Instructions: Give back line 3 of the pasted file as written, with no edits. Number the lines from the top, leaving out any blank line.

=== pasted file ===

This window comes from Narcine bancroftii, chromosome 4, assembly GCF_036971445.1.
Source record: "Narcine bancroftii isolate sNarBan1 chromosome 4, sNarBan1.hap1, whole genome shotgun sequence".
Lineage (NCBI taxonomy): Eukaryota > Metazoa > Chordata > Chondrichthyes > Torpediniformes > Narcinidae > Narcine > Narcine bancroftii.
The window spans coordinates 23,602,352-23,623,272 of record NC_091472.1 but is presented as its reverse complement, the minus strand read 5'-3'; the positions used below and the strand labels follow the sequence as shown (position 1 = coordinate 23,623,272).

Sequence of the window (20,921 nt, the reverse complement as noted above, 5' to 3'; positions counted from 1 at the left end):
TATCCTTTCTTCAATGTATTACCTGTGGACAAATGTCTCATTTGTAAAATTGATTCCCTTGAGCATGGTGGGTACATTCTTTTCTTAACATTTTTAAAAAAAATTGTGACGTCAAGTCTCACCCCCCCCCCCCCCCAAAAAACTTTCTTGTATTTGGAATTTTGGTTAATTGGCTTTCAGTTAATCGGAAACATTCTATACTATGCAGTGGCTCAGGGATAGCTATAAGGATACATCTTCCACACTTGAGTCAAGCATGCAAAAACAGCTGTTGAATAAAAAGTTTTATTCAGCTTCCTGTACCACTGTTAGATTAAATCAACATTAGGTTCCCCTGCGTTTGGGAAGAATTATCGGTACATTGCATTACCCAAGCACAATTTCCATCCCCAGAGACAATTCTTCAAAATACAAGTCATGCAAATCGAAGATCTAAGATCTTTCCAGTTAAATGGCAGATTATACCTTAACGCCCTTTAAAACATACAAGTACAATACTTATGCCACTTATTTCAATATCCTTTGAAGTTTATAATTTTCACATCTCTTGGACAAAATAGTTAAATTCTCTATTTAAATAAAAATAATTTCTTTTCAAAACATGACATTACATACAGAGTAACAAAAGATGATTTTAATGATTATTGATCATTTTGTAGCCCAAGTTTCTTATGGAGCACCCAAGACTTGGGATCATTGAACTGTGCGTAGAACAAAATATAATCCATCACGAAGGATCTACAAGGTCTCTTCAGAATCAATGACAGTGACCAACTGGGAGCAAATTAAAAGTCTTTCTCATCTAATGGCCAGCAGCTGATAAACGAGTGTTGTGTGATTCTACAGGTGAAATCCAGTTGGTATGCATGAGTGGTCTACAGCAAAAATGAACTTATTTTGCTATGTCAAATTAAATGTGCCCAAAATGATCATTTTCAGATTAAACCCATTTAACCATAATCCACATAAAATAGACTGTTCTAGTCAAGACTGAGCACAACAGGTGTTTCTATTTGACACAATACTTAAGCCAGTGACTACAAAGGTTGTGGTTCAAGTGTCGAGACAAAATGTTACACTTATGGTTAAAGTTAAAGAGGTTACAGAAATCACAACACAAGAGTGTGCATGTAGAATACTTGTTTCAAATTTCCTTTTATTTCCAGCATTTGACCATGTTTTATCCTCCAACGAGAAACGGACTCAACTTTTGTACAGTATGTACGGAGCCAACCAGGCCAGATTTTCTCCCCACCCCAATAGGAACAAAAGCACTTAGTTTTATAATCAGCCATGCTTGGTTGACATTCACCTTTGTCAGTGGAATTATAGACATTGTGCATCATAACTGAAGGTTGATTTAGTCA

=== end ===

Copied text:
Lineage (NCBI taxonomy): Eukaryota > Metazoa > Chordata > Chondrichthyes > Torpediniformes > Narcinidae > Narcine > Narcine bancroftii.